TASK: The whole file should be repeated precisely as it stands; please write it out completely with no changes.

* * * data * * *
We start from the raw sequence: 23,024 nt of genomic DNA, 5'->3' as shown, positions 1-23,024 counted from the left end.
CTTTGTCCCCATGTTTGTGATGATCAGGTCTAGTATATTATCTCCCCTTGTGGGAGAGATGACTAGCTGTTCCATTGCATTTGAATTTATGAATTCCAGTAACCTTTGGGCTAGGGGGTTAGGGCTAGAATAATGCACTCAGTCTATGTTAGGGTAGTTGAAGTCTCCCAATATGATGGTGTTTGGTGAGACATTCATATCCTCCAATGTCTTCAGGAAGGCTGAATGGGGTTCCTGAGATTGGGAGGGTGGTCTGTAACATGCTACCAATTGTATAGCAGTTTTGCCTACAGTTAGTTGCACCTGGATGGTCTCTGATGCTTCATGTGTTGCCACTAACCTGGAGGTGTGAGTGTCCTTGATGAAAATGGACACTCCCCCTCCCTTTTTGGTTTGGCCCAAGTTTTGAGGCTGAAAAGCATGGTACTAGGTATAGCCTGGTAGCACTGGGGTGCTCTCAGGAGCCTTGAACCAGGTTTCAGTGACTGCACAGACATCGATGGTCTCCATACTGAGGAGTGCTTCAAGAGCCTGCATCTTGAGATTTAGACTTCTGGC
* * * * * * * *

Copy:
We start from the raw sequence: 23,024 nt of genomic DNA, 5'->3' as shown, positions 1-23,024 counted from the left end.
CTTTGTCCCCATGTTTGTGATGATCAGGTCTAGTATATTATCTCCCCTTGTGGGAGAGATGACTAGCTGTTCCATTGCATTTGAATTTATGAATTCCAGTAACCTTTGGGCTAGGGGGTTAGGGCTAGAATAATGCACTCAGTCTATGTTAGGGTAGTTGAAGTCTCCCAATATGATGGTGTTTGGTGAGACATTCATATCCTCCAATGTCTTCAGGAAGGCTGAATGGGGTTCCTGAGATTGGGAGGGTGGTCTGTAACATGCTACCAATTGTATAGCAGTTTTGCCTACAGTTAGTTGCACCTGGATGGTCTCTGATGCTTCATGTGTTGCCACTAACCTGGAGGTGTGAGTGTCCTTGATGAAAATGGACACTCCCCCTCCCTTTTTGGTTTGGCCCAAGTTTTGAGGCTGAAAAGCATGGTACTAGGTATAGCCTGGTAGCACTGGGGTGCTCTCAGGAGCCTTGAACCAGGTTTCAGTGACTGCACAGACATCGATGGTCTCCATACTGAGGAGTGCTTCAAGAGCCTGCATCTTGAGATTTAGACTTCTGGC